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Legislative Assembly for the ACT: 2021 Week 03 Hansard (Tuesday, 30 March 2021) . . Page.. 630 ..

language is directed at you. The way he looks at you is intense. His attention is on you. He speaks only to you. And suddenly, instantly, you get that flood of a feeling of embarrassment, which, coincidently is the same physical, emotional response as when you feel threatened. This situation manifests itself in you being incredibly conscious of your own behaviour and you withdraw. You know he is watching. You make yourself small. You cannot think straight. That is just the beginning. And that is just a look and a feeling.

I want to dispel a myth about sexual harassment, that it is nice to have the attention from a superior or a colleague at work. It is not. From the moment it starts, as I have described, it is a deeply embarrassing, threatening situation. If the attention of the colleague was on you because you are a superstar at work, bring it on. Everyone likes to be recognised and acknowledged for their good work. Sexual harassment is attention that has nothing to do with your good work. It is an explicit articulation of a power imbalance that is sexual in nature. The second you first experience that feeling that I described, that feeling of embarrassment, dread, it is a massive problem.

Let us now go to the other part of the problem: making a formal complaint. In my case, I made a complaint with the support of my previous workplace, ANU, to the Vice-Chancellor of Auckland University of Technology, Derek McCormack. I naively believed that, once I had exposed the nightmare I had been living for two years, institutional professionalism, institutional self-preservation, and basic right versus wrong would kick in. It did not. The perpetrator, Dr Abbott, remained in his job, with no repercussions for his behaviour whatsoever, despite admitting what he had done. I was the one who was going to have to change my behaviour, and my career was the one that was going to be impacted.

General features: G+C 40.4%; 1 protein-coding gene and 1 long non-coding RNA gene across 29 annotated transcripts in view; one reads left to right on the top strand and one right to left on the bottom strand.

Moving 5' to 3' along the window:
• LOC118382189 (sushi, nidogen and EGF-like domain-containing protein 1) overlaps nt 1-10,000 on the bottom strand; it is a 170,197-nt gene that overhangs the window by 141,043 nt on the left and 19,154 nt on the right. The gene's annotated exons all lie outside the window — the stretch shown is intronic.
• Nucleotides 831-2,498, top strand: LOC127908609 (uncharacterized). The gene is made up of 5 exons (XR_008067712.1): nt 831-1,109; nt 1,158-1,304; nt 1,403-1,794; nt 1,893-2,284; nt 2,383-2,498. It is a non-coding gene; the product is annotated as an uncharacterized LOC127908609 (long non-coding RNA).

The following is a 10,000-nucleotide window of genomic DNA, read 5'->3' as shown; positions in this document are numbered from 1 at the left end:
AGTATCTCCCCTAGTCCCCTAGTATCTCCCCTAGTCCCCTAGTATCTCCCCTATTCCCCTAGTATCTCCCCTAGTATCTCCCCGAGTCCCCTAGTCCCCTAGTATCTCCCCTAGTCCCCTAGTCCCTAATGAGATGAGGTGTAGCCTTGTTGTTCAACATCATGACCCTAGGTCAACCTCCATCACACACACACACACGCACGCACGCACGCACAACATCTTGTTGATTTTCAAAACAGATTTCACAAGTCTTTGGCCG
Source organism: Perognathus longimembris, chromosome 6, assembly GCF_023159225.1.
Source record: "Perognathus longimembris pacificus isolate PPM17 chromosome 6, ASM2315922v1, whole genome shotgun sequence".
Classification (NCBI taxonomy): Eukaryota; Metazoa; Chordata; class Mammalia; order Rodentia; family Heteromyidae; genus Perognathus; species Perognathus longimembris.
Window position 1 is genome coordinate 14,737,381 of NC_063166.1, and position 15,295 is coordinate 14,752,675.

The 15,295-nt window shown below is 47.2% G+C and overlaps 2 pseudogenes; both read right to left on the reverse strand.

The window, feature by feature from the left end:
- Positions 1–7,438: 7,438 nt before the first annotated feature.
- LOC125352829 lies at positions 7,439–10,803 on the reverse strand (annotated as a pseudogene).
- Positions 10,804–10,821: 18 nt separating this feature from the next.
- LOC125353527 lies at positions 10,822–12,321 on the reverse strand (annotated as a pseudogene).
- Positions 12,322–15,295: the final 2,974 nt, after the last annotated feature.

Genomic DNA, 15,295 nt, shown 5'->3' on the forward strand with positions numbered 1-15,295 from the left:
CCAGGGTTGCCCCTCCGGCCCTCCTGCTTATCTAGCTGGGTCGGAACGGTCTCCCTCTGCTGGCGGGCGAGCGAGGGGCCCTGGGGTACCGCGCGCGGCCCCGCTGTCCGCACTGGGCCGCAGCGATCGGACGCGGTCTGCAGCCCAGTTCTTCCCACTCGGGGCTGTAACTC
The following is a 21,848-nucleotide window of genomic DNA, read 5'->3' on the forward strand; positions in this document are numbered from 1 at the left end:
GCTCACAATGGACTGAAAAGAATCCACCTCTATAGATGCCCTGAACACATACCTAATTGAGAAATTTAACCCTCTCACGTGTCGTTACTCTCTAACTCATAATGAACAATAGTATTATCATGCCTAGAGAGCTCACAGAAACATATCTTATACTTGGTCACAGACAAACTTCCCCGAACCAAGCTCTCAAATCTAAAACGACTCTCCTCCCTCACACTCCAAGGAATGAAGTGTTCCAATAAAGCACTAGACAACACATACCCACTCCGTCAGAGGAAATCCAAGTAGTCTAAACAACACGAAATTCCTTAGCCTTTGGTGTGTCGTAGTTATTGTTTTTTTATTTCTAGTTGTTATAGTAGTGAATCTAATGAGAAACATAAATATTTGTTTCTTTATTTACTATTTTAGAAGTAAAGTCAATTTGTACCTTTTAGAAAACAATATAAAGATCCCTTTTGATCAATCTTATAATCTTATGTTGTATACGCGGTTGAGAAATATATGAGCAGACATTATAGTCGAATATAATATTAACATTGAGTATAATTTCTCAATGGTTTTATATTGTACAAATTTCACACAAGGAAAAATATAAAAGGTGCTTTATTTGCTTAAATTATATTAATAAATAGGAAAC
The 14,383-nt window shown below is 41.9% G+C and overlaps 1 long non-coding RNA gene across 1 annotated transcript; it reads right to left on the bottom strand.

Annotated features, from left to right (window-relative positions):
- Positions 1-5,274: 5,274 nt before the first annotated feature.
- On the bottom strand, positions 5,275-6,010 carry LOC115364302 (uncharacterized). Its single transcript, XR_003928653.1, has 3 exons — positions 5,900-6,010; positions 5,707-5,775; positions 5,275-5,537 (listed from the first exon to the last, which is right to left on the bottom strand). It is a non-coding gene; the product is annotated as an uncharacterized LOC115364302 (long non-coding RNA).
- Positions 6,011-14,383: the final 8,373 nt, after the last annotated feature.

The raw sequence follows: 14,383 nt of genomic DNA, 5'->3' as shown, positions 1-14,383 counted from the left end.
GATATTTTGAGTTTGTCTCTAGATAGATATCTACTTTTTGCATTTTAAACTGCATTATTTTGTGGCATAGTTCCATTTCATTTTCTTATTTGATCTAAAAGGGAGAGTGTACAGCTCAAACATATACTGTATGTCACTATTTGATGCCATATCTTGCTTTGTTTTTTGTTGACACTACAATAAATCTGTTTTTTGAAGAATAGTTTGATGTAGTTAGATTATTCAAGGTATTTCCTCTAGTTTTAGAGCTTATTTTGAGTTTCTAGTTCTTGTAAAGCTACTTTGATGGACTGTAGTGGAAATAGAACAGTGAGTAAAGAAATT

As I discussed in my inaugural speech in December, I reached a point of desperation and I ended up going to the New Zealand media to tell my story. The media attention resulted in Dr Abbott losing his job. The backlash on AUT was so significant that it resulted in the university commissioning one of New Zealand’s leading female QCs to conduct an independent inquiry into sexual harassment at the university. The report was finally released a couple of weeks ago. The report found that Vice-Chancellor Derek McCormack was aware of Dr Abbott’s longstanding health issue, alcoholism, and well aware of other complaints of sexual harassment and poor behaviour before mine. The QC, Kate Davenport, reported on my story, stating:

A feature was also the need to protect Dr Abbott’s reputation and not to start an investigation which in itself might damage his reputation. If AUT had viewed the complaint as one impacting on Dr Abbotts’s ability to carry out his role at AUT (i.e. one of sexual harassment/harassment and not a personal matter), I consider that it is likely that the investigation would have continued … No one can now say what conclusion AUT would have reached if they had widened their inquiry into Dr Abbott’s conduct … However, AUT did not do this and it is this failure that I am most critical of—the failure to take formal action. Even with the information known, the response by AUT was muted and Dr Abbott did not even receive a disciplinary warning.

The reason I share this is to highlight the inner workings of a complaint process that is entrenched in misogynistic workplace culture, at least at the very top, where mates

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